Linear Tube Audio microZOTL2.0 line stage/headphone amplifier

This is a true story about a surprising 1W integrated amplifier—a push-pull, class-A, output-transformerless tube amp—that drove my DeVore Fidelity Orangutan O/93 speakers to 90dB average levels with grace, spiderweb detail, liquidity, and—unbelievably—a small degree of bass slam.

What the hell is it?
Have you ever observed an object for which you had no name? I mean, no whatchamacallit name at all? In the anthropological story of humans, the act of naming has powerful significance. In our everyday world, humans, objects, and forces don't fully exist for us until they're baptized, anointed, given a proper name. ("It's a girl!") Naming is transformative—it categorizes. ("It's a miracle!") Names generate pictures and memories. Names provoke feelings. (Think women named Bridget, Beyoncé, Barbie.)

Like those B-names above, names preform and deform our direct experiences. How? By their very nature, names assign virtue and value to our experiences before we even experience them. Worse, they convert pure sensory data into something that is mostly a cultural and emotional projection. Do I need to explain how much this naming game has corrupted our sacred hobby of listening to reproduced music in our homes?

Every adjective I use in this review has been predefined and precolored by my reviewing ancestors. Thank you, Gordon and Harry! So let me start again . . .

This is a true story about a surprising 1W integrated amplifier—a push-pull, class-A, output-transformerless tube amp—that drove my DeVore Fidelity Orangutan O/93 speakers to 90dB average levels with grace, spiderweb detail, liquidity, and—unbelievably—a small degree of bass slam.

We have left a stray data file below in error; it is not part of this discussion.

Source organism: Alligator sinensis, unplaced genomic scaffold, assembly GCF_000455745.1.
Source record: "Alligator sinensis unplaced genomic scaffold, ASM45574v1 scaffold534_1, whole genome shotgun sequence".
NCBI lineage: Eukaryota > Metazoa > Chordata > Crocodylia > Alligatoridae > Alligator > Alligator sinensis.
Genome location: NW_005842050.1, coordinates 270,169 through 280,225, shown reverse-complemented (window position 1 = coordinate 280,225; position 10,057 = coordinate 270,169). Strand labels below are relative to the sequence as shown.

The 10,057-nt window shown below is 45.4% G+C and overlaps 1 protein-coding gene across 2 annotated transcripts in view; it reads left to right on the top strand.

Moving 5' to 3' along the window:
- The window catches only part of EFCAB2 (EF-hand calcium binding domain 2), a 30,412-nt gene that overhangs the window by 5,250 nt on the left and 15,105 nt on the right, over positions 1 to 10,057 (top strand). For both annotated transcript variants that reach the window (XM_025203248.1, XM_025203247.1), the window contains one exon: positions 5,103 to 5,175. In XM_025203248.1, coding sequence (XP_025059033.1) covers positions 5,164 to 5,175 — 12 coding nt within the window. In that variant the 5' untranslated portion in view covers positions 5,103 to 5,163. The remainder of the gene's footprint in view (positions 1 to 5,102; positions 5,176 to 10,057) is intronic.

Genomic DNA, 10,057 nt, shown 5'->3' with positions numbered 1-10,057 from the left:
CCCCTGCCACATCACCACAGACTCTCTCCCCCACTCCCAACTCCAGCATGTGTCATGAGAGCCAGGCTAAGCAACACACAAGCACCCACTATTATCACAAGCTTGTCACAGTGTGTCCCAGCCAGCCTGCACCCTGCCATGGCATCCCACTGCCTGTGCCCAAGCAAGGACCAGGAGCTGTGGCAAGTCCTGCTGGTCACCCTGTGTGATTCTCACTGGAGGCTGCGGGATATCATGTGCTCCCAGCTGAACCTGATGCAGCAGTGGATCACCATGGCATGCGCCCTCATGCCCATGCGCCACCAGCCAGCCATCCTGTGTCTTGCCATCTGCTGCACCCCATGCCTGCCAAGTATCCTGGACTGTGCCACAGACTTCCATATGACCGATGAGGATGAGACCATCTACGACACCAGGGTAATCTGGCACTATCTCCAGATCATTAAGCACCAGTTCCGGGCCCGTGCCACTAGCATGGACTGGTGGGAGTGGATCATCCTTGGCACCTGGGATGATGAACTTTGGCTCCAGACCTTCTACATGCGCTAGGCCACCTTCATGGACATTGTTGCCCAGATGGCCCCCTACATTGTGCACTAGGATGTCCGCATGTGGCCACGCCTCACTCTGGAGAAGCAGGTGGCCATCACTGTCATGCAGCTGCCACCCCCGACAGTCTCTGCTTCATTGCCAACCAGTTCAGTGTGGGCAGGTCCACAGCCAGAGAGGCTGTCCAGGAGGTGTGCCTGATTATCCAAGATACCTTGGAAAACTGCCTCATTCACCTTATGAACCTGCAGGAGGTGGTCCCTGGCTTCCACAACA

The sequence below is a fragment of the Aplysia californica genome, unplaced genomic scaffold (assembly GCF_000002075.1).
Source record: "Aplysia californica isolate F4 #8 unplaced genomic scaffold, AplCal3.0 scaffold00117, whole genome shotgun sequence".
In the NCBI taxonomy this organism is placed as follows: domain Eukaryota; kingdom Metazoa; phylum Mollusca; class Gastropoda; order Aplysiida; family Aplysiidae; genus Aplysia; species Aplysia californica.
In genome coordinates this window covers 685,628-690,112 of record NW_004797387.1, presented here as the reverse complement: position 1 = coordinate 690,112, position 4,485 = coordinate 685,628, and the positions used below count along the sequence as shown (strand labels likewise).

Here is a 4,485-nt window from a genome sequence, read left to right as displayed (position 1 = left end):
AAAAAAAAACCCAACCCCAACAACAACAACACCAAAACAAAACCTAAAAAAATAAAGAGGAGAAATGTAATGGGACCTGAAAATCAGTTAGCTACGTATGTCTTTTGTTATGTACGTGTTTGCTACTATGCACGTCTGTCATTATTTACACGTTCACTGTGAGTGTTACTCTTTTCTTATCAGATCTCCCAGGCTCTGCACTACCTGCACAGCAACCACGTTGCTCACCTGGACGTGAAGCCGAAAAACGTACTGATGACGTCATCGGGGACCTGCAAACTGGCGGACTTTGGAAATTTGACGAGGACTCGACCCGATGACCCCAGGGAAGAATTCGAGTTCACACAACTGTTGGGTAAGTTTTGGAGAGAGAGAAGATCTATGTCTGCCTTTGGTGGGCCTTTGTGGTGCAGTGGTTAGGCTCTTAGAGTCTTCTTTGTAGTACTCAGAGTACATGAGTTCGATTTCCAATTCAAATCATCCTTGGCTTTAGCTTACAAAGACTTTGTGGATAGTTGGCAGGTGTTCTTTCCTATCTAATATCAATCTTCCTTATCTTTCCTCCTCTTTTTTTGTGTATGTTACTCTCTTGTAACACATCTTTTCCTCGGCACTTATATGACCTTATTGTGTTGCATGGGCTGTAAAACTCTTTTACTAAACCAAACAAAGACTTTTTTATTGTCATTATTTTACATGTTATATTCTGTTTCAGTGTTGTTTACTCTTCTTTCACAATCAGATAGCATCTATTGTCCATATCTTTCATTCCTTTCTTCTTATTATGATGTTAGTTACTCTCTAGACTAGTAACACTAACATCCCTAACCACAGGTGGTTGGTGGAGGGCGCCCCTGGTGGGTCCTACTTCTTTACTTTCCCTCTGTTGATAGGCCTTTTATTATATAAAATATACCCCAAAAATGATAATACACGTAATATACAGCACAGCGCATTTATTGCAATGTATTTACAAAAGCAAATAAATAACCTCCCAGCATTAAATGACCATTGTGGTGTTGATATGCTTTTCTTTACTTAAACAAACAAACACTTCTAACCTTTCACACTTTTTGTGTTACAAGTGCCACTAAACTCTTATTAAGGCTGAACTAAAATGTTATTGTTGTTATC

This is a true story about a new tubed headphone amplifier that plays every set of 'phones I tried with extraordinary levels of liquid transparency, detail, and tuneful ease.

This is a true story about a world-class line-level preamplifier designed by a venerable audio designer named David Berning and manufactured by a company named Linear Tube Audio, founded in 2015 by inspired engineer and product designer Mark Schneider.

Linear Tube Audio has christened this futuristic trident of amplification the microZOTL2.0 ($1100).

David Berning
I have admired David Berning since the 1970s, when I enjoyed his EA230 tube amplifier. The EA230 was a sonically well-balanced variation on the classic Williamson circuit (a push-pull amplifier, made with carefully designed output transformers and using global negative feedback), which sounded especially good with electrostatic speakers.

In 1995, after more than 20 years of designing tube amps, Berning rejected what he believed were the limitations of output transformers. Hoping to take thermionic valves to a new, less "tubey"-sounding level of performance, Berning introduced his patented zero-hysteresis output-transformerless (ZOTL) circuit. He says that his ZOTL circuit is an "impedance converter" that replaces a traditional tube output transformer by using "DC-DC switching converters operating at fixed frequencies well above the audio frequencies. The actual voltage and current impedance transformations are done via special high-frequency transformers. This is an RF carrier system that eliminates the frequency-dependent distortions present in audio transformers, and can enable the amplifier to have a wider frequency response and be DC coupled."

I've owned a few output-transformerless (OTL) amplifiers, including Julius Futterman's H3aa and a pair of New York Audio Labs OTL1s. But for me, OTLs never really solved the frequency-extreme problems of output transformers. Even with my beloved Quad ESL 57s, I thought, The cure is worse than the cold. My sensitive audio sensitivities didn't appreciate the anxious feelings, oscillations, and circuit failures caused by all the feedback required to make row upon row of hot tubes achieve a low enough output impedance to drive even a pair of 15-ohm BBC LS3/5a's.